Legal aspects of spouses property relations Regulation in the Republic of Lithuania

AutorDalia Perkumienè
Cargo del AutorDirector of Law Department. Kaunas University of Applied Sciences (Lituania)
Legal aspects of spouses property relations
Regulation in the Republic of Lithuania
1. Introduction
Marriage is an important institution regulated by laws. It exists for a number of ages in
all societies. It is a significant human right. However, both social and legal values of
marriage differ in various countries and alter in the course of time. The alteration depends
on the social, cultural and economic development, which also conditions the change in
values and worldviews. As a result, the viewpoint towards women and interracial marriages
has changed. According to the laws of Western countries wives are considered as equal and
not dependent partners; meanwhile, the interracial marriages have been legalised by law
and are very popular among the society members. Since the marriage is one of the essential
human rights, everyone must be allowed to exercise it.
Paragraphs 1 – 2 of article 38 of the Constitution of the Republic of Lithuania
declare that “The family shall be the basis of society and the State. The State shall
protect and take care of family, motherhood, fatherhood, and childhood”. As better
quality and as bigger socialisation of the family as possible is required in order to make
the family the real basis of society and the State. Family socialisation within the society
is aggravated by a huge family mobility; i.e. high intensity of break-ups and foundations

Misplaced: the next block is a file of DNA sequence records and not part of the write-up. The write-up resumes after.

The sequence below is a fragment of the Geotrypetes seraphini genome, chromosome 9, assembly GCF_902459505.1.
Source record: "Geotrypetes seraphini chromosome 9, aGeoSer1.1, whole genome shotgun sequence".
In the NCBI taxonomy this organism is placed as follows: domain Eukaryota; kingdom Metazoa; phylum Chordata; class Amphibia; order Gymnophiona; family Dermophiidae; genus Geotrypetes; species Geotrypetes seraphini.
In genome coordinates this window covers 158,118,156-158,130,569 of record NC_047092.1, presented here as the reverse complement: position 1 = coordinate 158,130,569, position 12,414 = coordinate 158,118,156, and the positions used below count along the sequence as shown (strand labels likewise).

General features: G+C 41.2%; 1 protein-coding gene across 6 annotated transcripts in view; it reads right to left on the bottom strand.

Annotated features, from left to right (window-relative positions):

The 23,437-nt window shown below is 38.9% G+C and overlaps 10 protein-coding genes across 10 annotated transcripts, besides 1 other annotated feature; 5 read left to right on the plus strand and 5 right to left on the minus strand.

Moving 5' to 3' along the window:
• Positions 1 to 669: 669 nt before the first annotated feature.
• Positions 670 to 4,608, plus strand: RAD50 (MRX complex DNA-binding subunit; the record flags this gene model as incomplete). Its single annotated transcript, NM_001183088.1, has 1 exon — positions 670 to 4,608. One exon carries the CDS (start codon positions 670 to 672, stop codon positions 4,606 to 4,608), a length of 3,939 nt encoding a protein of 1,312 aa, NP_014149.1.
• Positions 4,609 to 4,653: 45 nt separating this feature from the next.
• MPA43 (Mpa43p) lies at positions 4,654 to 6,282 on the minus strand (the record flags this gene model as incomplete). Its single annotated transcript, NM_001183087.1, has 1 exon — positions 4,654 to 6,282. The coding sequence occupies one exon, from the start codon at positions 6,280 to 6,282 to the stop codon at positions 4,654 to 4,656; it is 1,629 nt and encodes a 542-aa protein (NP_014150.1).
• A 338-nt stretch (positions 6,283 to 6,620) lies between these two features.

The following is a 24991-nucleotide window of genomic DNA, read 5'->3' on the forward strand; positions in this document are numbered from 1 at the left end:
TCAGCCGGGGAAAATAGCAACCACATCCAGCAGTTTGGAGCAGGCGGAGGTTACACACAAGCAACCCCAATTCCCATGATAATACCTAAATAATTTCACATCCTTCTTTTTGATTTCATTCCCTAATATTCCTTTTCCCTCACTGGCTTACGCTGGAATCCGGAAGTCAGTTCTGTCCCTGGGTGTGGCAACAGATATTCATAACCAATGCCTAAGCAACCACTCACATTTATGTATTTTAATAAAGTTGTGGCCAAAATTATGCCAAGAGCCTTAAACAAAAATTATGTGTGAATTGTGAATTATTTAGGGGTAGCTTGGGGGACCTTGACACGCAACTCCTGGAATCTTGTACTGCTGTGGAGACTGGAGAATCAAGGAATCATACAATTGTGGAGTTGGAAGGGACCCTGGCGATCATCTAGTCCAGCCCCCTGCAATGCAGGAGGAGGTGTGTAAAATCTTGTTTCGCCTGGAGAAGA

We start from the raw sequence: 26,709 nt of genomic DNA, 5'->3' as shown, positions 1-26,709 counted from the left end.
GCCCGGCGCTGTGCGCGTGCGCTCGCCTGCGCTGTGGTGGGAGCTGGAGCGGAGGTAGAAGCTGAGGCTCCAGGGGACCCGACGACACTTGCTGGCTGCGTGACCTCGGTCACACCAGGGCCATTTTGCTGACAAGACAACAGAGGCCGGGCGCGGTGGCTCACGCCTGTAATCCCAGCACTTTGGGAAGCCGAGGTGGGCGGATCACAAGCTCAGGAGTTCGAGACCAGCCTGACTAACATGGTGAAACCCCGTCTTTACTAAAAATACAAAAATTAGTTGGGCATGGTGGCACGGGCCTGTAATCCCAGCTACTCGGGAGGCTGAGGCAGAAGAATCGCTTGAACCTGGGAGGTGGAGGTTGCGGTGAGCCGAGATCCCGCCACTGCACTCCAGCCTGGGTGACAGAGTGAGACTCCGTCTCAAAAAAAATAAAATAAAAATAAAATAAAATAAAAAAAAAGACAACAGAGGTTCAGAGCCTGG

of new families because every third family in Lithuania divorces (BABACHINAITƠ,
Marriage is also defined as an economical institution, which is credited with
important financial advantages (CRUZ, 2001), because it provides different economical
and social benefits. That includes tax exemptions, inheritance, child and spouse
maintenance, social security and immigration.
The marital property regime or property relationship sets out the real right status of
each spouse’s entire property (including the matter of belonging of the items of property
under the sole ownership of one spouse or in the joint ownership of spouses), the
procedure for administration (use and disposal) of the property, and its possible
restrictions in view of the other spouse’s interests, liability to creditors who are third
persons, as well as rules for division of property upon termination of the proprietary
relationship443. The objective of the marital property regime is ʊ pursuant to the
accentuation selected by the legislator ʊ to balance the various, often conflicting
interests: the personal interests of spouses versus general interests, the interests of the
442 Director of Law Department. Kaunas University of Applied Sciences (Lituania).
443 Further to the provisions on marital property relationships, regulation of the obligation to
maintain the family and the mutual right of representation of spouses also plays an important role in the
proprietary relations of spouses. These norms are to be distinguished from the marital property regime,
insofar as their content is not to define the real right status of property, but rather obligations under the
law of obligations, concerning which property relations are irrelevant. These obligations are also of
such importance from the viewpoint of the family as a whole that they should apply as perceptive
norms to any arrangement of the proprietary relations of spouses, so that the possibility to deviate from
these under a marital property contract would be quite limited.

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